In accordance with a second aspect of the invention, there is provided a lamp monitoring circuit comprising a resistance bridge circuit including the lamp in one arm of the bridge circuit and fixed resistances as the other arms, and detecting means across the bridge, the bridge circuit being arranged to carry a current when the lamp is illuminated and a reduced current when the lamp is unilluminated and being arranged to be sufficiently balanced, when the lamp is fully operable, in both illuminated and unilluminated states, so that the detecting means across the bridge is not caused to deliver an output, but so that failure of the lamp will throw the bridge so far out of balance that the detecting means will give an output, in which part of an arm of the resistance bridge in series with the lamp in the unilluminated state is transferred to the other arm connected to the power supply in the illuminated state.
The invention will be further described with reference to the accompanying drawings.
FIG. 1 is a circuit diagram of a basic form of the invention;
FIG. 2 is a circuit diagram of a modified version of the invention; and
FIG. 3 is a circuit diagram of a further modified form of the invention.
It is well known that if a resistance R is connected in series with a lamp, that when the lamp is caused to pass current a voltage will appear across the said resistance according to Ohm's Law. This voltage can be amplied by means of an amplifier and used to give an indication of the soundness of the lamp. This system will only give an indication when the lamp is "ON", the so-called "hot" state.
Additional circuitry can be provided which will enable the driver to be warned of a lamp failure even when the lamp is switched off, the so-called "cold" state. This is shown in basic form in FIG. 1.
The components, lamp L and resistors Rs, R2, and R3 form together a resistance bridge. The resistance of the lamp will be denoted by RL. An amplifier IC1 is connected such that its input terminals are supplied by the null points of the bridge. The integrated amplifier IC1 includes a balanced pair of transistors associated with the bridge circuit to provide a switching action. The bridge circuit is energized either directly via the lamp switch SW1, when the circuit is in the "hot" state, or via a high value resistor R1, when the circuit is in the "cold" state. In normal operation with a sound lamp L and with the lamp switch SW1 "on", the bridge potentials are such that:
I1.Rs is equal or nearly equal to I2.R2
I1.RL is equal or nearly equal to I2.R3,
where I1 and I2 are the currents in the two arms of the bridge as shown in the drawing.
Failure of the lamp L causes RL to become infinite, so that I1 becomes zero and point P1 rises to fully supply potential Vss, whilst point P2 remains at a potential equal to: ##EQU1##
This potential difference between P1 and P2 will cause amplifier IC1 to produce an output which can be used to signify a failure of the lamp L.
The system will also operate when the lamp switch is in the "OFF" state since a reduced current to energise the bridge will be drawn through resistor R1. Although the values for I1 and I2 will be lower, the general equations shown above will still be valid and a failure of a lamp will be indicated even though it is not illuminated. The difference in RL between the hot and cold states may be accommodated by the tolerances in the system, particularly by only making the amplifier IC1 sensitive to substantial potential differences between P1 and P2 and suitable choice of the values of Rs, R2 and R3.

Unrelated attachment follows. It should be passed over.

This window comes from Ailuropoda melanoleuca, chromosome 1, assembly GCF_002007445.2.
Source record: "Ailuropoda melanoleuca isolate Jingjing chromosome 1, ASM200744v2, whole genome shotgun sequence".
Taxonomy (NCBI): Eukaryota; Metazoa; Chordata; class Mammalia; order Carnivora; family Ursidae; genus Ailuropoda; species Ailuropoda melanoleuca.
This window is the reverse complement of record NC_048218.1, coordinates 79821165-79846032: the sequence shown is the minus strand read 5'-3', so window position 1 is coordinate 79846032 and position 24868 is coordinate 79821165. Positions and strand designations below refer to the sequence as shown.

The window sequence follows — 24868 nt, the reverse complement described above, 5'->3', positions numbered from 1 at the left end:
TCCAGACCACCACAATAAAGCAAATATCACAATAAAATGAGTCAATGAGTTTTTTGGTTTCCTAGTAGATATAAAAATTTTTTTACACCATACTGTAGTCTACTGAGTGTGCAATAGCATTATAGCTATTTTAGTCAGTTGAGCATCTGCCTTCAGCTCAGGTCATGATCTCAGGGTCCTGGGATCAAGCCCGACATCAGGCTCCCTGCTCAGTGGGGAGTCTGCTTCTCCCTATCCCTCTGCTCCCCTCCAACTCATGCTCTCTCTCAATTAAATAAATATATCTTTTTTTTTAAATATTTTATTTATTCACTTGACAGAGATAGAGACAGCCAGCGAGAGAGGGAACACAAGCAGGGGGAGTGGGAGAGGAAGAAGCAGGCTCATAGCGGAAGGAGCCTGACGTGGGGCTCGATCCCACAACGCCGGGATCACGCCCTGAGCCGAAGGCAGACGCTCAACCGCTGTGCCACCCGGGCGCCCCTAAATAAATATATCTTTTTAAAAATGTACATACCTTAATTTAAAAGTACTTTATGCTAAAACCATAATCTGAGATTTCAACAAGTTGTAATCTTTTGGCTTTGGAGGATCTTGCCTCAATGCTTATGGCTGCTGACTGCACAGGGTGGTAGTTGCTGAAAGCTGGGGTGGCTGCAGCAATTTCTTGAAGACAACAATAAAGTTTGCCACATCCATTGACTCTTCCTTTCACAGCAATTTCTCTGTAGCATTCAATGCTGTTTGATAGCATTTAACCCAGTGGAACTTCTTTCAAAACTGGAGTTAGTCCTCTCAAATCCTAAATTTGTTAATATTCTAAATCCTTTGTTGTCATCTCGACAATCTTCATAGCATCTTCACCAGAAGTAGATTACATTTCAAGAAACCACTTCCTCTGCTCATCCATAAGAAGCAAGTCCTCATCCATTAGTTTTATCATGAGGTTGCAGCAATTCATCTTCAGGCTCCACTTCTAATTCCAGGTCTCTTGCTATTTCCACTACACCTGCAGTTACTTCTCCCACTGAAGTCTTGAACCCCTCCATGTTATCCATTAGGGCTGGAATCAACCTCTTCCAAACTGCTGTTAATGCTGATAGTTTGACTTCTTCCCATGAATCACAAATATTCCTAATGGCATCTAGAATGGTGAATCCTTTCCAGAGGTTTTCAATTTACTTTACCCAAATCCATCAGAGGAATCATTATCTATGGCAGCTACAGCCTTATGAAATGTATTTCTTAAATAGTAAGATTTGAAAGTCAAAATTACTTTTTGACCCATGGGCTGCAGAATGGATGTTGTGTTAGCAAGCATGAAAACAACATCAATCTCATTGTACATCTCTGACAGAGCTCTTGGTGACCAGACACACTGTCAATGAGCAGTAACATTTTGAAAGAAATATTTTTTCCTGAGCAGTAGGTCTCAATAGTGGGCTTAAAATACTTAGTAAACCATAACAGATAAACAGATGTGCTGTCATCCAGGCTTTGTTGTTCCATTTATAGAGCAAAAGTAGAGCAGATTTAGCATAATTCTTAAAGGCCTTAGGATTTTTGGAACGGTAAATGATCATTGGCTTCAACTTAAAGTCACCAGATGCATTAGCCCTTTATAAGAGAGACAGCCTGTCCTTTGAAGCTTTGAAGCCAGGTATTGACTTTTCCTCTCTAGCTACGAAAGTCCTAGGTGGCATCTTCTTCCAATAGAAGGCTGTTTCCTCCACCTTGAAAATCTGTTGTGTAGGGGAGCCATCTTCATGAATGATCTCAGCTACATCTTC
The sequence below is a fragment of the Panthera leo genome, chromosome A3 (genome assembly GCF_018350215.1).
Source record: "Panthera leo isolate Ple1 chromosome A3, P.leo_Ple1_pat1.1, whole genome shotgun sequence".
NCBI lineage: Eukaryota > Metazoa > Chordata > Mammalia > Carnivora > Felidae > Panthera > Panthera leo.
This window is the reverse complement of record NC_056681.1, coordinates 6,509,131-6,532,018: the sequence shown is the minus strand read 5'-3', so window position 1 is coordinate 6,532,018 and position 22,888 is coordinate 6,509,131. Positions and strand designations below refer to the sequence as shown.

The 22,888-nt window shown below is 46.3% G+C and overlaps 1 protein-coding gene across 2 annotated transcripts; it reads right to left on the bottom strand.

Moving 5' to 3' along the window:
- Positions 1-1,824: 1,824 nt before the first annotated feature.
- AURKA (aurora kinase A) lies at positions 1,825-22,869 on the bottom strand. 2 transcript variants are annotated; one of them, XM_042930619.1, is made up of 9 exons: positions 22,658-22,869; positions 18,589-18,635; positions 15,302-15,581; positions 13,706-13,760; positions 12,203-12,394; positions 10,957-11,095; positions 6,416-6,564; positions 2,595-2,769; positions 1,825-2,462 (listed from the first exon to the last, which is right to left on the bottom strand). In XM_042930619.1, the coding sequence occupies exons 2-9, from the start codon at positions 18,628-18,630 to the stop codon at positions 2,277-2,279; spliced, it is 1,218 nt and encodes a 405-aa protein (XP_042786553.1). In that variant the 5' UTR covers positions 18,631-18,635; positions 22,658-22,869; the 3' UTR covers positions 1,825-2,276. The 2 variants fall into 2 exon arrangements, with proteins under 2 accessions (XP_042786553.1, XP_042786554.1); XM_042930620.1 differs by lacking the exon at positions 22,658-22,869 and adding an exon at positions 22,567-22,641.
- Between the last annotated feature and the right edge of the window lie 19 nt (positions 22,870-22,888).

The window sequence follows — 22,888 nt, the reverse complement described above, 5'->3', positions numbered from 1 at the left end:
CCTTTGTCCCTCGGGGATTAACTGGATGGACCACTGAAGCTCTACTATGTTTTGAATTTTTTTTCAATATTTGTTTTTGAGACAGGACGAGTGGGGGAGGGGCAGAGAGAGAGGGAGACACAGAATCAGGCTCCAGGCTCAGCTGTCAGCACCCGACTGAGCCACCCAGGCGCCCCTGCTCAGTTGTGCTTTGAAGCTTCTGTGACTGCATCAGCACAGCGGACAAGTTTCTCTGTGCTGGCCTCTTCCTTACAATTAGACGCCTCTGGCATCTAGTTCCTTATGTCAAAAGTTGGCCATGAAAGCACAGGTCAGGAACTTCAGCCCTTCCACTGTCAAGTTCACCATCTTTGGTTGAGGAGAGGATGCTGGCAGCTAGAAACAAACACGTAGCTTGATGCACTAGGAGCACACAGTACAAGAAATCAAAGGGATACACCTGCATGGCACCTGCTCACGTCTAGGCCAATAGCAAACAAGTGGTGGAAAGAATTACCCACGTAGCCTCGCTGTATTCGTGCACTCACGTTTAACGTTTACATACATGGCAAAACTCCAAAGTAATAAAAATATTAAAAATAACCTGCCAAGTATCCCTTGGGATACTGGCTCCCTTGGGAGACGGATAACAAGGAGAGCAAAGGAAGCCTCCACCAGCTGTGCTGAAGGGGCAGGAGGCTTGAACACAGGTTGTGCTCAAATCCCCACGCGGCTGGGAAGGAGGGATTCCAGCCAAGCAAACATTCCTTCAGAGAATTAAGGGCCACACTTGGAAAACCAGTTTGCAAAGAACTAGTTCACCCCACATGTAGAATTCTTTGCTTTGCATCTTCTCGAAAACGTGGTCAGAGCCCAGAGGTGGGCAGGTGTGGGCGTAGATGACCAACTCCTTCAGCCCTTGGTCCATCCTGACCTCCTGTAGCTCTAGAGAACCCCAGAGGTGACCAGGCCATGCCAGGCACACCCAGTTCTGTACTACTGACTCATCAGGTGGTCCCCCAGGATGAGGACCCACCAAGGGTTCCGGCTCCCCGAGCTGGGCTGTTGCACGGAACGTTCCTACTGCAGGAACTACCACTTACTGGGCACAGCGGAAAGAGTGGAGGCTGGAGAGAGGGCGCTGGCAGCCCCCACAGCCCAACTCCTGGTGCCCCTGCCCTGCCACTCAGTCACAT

The bridge feed current during the cold state will be determined by the value of R1 and some power loss proportional to I1.sup.2.R1 will occur. If the current is drawn via a switched contact on the vehicle ignition or master switch which is open when the vehicle system is switched off, then the power loss will be reduced.
The power loss, and the resultant heating, of the bridge systems can be further reduced by synchronously switching a current pulse through R1 and its associated circuit and switching the sensing amplifier IC1 on. An arrangement can be made to integrate the pulse information occurring at the output of IC1 so as to minimise the flicker or strobe effect. FIG. 2 shows a typical arrangement, with synchronous switches SSW1 and SSW2 operated by clock pulses supplied on a line C.
When the system is applied to monitor lamps of high wattage, for example headlight lamps, the Ohmic value of R1 is low, and Rs must also be low so as to avoid an unacceptable voltage drop during normal operation of the lamp. The effect of this would be to produce an unacceptable heat dissipation requirement in the dropper resistance R1 during the cold state.
This disadvantage can be overcome if a circuit configuration as shown in FIG. 3 is used. In this arrangement, an additional resistance R4, lower than R1, is introduced so as to be on opposite sides of the bridge in the hot and cold states. R3 is shown as split into R31 and R32. Here the bridge balance equation in the hot state is: ##EQU2##
If R4 is small relative to R1, this is similar to that previously described. However in the cold state the bridge balance equation becomes: ##EQU3## with the bridge circuit being fed via R1. Since the shunt resistor Rs is supplemented by the series addition of R4, this bridge can have a higher ohmic value and correspondingly I1 will be lower hence I1.sup.2.R1 will also be lower.
It will be appreciated that changing from the cold state to the hot state effectively alters the electrical position of R4. The lamp resistance RL in the hot state will be five to fourteen times the cold resistance. The lower multiple applies to low wattage tungsten lamps, while the higher multiple applies to high power quartz halogen lamps. Because of this, when the lamp circuit is switched on, the potential at the junction P1, which is Rs/(RL+Rs) will be very close to the supply potential, while the potential P2 applied to the opposite pole of the amplifier will be much more constant, being equal to: ##EQU4##
If R4 is much lower in value than R1 then the potential at P2 in the hot state effectively simplifies to: ##EQU5## and the bridge will be more nearly balanced.
FIG. 3 shows a diode D which is normally non-conductive, but which has a protective function.
If the lamp L is "ON" and in sound condition, and then fails to an open circuit condition, then the potential at the junction P1 will rise to a value very near to supply potential Vss.
The potential on the opposite pole of the amplifier will be less according to the ratio of the resistances. Under these conditions the diode D will conduct, raising the potential across R32 and reducing the differential potential applied to the amplifier. Under normal operating conditions the diode D does not conduct and can be disregarded. The diode D provides some degree of protection to the amplifier.
Various modifications may be made within the scope of the invention.